Skip to content

When Should You Tell an Email Lie?

I was teaching a business writing course, when an attendee I'll call Lucy showed me an email she had sent to a vendor. In the message, Lucy explained that she had not replied sooner because her company's computer system had been down. Her message was clear and concise, and I complimented Lucy on her efficiency.

Her reply astounded me. She told me something like this: "I always blame the IT department when I'm late getting back to someone."

What Lucy had written was a lie. The computer system was fine. She simply had not gotten around to replying sooner.

Lying in email is a huge risk:

  • It threatens people's trust. What if Lucy's readers learn she has lied to them? What if a coworker comes across one of her fabricated excuses? Trust will evaporate.
  • It threatens work relationships. What if IT learns about Lucy's frequent misplaced blame?
  • It threatens jobs. Email is forever, which means a lie lingers and may suddenly appear on the front page or on everyone's desktop.
  • It diminishes self-respect. Lucy cannot pride herself on her truthfulness.
  • It can make us lazy. Rather than find a solution to her email or work overload, Lucy takes the easy way out and blames another department.

When should you tell a lie in email? I say never.

What do you think? Are there situations when a lie is preferable to the truth?

Tact and kindness are not lying. We all know the right response when a spouse, partner, or coworker asks, "Do I look fat in these pants?" I'm wondering about a lie like Lucy's. Couldn't she just write, "I apologize for the delay in replying to your email"?

As always, I welcome your views.

Syntax Training 

Posted by Lynn Gaertner Johnson
By Lynn Gaertner-Johnston

Lynn Gaertner-Johnston has helped thousands of employees and managers improve their business writing skills and confidence through her company, Syntax Training. In her corporate training career of more than 20 years, she has worked with executives, engineers, scientists, sales staff, and many other professionals, helping them get their messages across with clarity and tact.

A gifted teacher, Lynn has led writing classes at more than 100 companies and organizations such as MasterCard, Microsoft, Boeing, Nintendo, REI, AARP, Ledcor, and Kaiser Permanente. Near her home in Seattle, Washington, she has taught managerial communications in the MBA programs of the University of Washington and UW Bothell. She has created a communications course, Business Writing That Builds Relationships, and provides the curriculum at no cost to college instructors.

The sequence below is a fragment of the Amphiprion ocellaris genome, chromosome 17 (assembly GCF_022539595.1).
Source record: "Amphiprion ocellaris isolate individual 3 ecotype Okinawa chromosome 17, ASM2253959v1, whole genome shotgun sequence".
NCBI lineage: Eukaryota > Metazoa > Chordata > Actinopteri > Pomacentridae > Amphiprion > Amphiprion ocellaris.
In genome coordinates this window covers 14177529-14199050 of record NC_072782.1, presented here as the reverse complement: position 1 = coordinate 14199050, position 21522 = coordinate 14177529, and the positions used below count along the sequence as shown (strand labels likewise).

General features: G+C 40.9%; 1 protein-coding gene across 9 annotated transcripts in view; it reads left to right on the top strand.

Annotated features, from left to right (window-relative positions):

A recognized expert in business writing etiquette, Lynn has been quoted in "The Wall Street Journal," "The Atlantic," "Vanity Fair," and other media.

Lynn sharpened her business writing skills at the University of Notre Dame, where she earned a master's degree in communication, and at Bradley University, with a bachelor's degree in English. She grew up in suburban Chicago, Illinois.

13 comments on “When Should You Tell an Email Lie?”

  • Full disclosure: I’m in IT.

    I agree with all five of Lynn’s points about Lucy’s lie. Let me add two more:

    1.) Deferring blame to another department doesn’t help the company. Instead of thinking that Lucy is flaky, the vendor now thinks her company’s IT department is flaky. Who wants to do business with a company with a flaky IT department? Will financial transactions be secure? Will confidential email be compromised?

    2.) People see right through excuses. If Lucy always blames IT, I’d say the chances are good that she’ll use this excuse again with the same vendor. Fool me once…

    Great topic, Lynn!

  • I agree. Someone who always blames it on the IT department is going to be “outed” sooner or later.

    Can you imagine a client asking the President of the company if he/she has considered upgrading computers since the computers are always down?

    As a client, I’d wonder what else Lucy lies about.

  • telling a lie at any time is never ok. at an organisation a lie is used quite often which i think is really irritating. it shows lack of commitment and it also shows no regard for another individual.

  • I agree that a lie is never acceptable.

    Here’s something else to think about: apologies. I get some kind of “sorry this is so late” comment in e-mail replies all the time. Sometimes, the replies ARE late, but more often, the replies were simply not immediate. I don’t expect immediate replies most of the time (I specify in the e-mail if I do), so these apologists end up looking bad or flaky for no reason.

    Certainly, apologize if you make a mistake, blow a deadline or flake out, but don’t apologize as a matter of routine.

  • It’s funny what people find important and others couldn’t care less. Being honest is one of the most important things to me as a worker and a lay person. It frustrates me to know how much lying goes on at work and it’s taken me years to know how to deal with the lying that goes on. I know you’ll ask how I do that so I will try to prepare an answer that may help others, but in the meantime I also want to tell you why I think they do it and would love to know what you think as well. I think most people lie because they have been doing it for so long that they 1) don’t really realize how much they are lying or what a negative impact it can have on their work, and 2) don’t get penalized for it. It also seems that more people are NOT lying and they assume that most other are like them; they are perhaps too trusting.

  • Crystal, I agree with you. I believe people who lie do not think about it and may not recognize they are lying, since it so natural. As a result, they don’t consider the possible negative impact.

    I also agree that most people do not lie.

    Thanks for continuing the discussion.


Comments are closed.